PERNICIOUS anemia is essentially a disease of adults,1 rarely seen under the age of 30 and beginning more commonly during the fifth decade. It is characterized by a macrocytic anemia, a related degeneration of the mucosa of parts of the gastrointestinal tract with a resultant complete achlorhydria and frequently a related degeneration of the central nervous system. It is primarily a deficiency disease, the gastrointestinal tract failing to yield the intrinsic factor, which unites with the extrinsic factor, from food, to form the erythrocyte maturation factor. This lack results in a maturation defect, an arrest of erythropoiesis at the megaloblastic level. There may be spontaneous remissions and relapses in the disease. Continuous treatment with preformed maturation factor results in reticulosis and in correction of the anemia but does not abolish the achlorhydria or bring about a regeneration of the gastric mucosa.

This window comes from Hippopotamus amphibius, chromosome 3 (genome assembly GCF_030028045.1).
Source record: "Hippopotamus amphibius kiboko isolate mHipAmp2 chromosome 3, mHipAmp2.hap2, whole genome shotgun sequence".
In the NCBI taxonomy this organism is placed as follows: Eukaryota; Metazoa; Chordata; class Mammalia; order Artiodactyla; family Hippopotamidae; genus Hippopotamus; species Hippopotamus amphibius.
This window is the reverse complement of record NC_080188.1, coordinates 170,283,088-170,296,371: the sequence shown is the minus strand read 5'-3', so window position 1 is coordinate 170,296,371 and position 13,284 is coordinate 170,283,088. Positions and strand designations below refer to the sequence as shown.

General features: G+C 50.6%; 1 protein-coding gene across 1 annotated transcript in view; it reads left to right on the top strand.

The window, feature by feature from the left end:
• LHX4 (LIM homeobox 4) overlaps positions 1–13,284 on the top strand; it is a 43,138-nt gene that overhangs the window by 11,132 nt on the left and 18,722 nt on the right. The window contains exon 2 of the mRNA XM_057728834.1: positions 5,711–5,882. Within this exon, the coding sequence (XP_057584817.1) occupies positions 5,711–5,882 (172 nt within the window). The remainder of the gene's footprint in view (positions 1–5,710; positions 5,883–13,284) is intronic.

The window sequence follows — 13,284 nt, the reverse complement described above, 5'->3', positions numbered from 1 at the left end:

Closely related disorders exist which result from other